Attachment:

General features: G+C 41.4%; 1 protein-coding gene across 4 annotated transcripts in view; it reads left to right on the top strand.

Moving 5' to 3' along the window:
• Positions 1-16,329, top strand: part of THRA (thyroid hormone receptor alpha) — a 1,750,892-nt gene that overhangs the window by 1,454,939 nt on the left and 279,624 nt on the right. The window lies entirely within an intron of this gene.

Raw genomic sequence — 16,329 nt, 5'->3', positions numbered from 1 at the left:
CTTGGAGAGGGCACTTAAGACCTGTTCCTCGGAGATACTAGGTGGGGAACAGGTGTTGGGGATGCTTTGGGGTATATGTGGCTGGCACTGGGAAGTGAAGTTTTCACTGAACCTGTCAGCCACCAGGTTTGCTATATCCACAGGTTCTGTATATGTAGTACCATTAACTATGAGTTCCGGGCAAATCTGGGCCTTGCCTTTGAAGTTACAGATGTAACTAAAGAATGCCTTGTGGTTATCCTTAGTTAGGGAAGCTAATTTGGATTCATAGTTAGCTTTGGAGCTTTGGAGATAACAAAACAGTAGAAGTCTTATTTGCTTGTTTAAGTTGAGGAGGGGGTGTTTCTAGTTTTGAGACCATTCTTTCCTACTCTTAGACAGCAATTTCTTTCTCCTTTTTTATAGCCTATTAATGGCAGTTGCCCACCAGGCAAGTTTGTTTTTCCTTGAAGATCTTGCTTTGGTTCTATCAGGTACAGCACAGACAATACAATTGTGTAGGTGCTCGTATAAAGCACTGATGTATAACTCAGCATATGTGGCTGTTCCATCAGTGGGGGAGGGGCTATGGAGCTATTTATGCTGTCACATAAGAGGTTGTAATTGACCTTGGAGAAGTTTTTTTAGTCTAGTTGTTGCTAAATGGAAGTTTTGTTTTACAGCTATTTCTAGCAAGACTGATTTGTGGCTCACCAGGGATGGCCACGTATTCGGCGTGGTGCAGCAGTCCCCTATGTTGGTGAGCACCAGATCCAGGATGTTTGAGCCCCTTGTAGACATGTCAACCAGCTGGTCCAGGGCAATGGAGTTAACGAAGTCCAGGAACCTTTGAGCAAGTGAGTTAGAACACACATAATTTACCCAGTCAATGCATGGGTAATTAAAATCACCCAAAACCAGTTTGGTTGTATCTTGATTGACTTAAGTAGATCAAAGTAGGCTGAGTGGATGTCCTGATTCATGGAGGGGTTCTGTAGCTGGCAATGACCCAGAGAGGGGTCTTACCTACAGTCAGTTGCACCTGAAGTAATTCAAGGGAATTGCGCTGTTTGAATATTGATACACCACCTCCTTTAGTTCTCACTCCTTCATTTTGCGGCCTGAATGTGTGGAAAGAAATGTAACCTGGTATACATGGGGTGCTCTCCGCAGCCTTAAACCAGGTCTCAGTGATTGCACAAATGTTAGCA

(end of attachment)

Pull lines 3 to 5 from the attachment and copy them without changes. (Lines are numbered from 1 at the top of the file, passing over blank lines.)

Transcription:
• Positions 1-16,329, top strand: part of THRA (thyroid hormone receptor alpha) — a 1,750,892-nt gene that overhangs the window by 1,454,939 nt on the left and 279,624 nt on the right. The window lies entirely within an intron of this gene.

Raw genomic sequence — 16,329 nt, 5'->3', positions numbered from 1 at the left:
CTTGGAGAGGGCACTTAAGACCTGTTCCTCGGAGATACTAGGTGGGGAACAGGTGTTGGGGATGCTTTGGGGTATATGTGGCTGGCACTGGGAAGTGAAGTTTTCACTGAACCTGTCAGCCACCAGGTTTGCTATATCCACAGGTTCTGTATATGTAGTACCATTAACTATGAGTTCCGGGCAAATCTGGGCCTTGCCTTTGAAGTTACAGATGTAACTAAAGAATGCCTTGTGGTTATCCTTAGTTAGGGAAGCTAATTTGGATTCATAGTTAGCTTTGGAGCTTTGGAGATAACAAAACAGTAGAAGTCTTATTTGCTTGTTTAAGTTGAGGAGGGGGTGTTTCTAGTTTTGAGACCATTCTTTCCTACTCTTAGACAGCAATTTCTTTCTCCTTTTTTATAGCCTATTAATGGCAGTTGCCCACCAGGCAAGTTTGTTTTTCCTTGAAGATCTTGCTTTGGTTCTATCAGGTACAGCACAGACAATACAATTGTGTAGGTGCTCGTATAAAGCACTGATGTATAACTCAGCATATGTGGCTGTTCCATCAGTGGGGGAGGGGCTATGGAGCTATTTATGCTGTCACATAAGAGGTTGTAATTGACCTTGGAGAAGTTTTTTTAGTCTAGTTGTTGCTAAATGGAAGTTTTGTTTTACAGCTATTTCTAGCAAGACTGATTTGTGGCTCACCAGGGATGGCCACGTATTCGGCGTGGTGCAGCAGTCCCCTATGTTGGTGAGCACCAGATCCAGGATGTTTGAGCCCCTTGTAGACATGTCAACCAGCTGGTCCAGGGCAATGGAGTTAACGAAGTCCAGGAACCTTTGAGCAAGTGAGTTAGAACACACATAATTTACCCAGTCAATGCATGGGTAATTAAAATCACCCAAAACCAGTTTGGTTGTATCTTGATTGACTTAAGTAGATCAAAGTAGGCTGAGTGGATGTCCTGATTCATGGAGGGGTTCTGTAGCTGGCAATGACCCAGAGAGGGGTCTTACCTACAGTCAGTTGCACCTGAAGTAATTCAAGGGAATTGCGCTGTTTGAATATTGATACACCACCTCCTTTAGTTCTCACTCCTTCATTTTGCGGCCTGAATGTGTGGAAAGAAATGTAACCTGGTATACATGGGGTGCTCTCCGCAGCCTTAAACCAGGTCTCAGTGATTGCACAAATGTTAGCA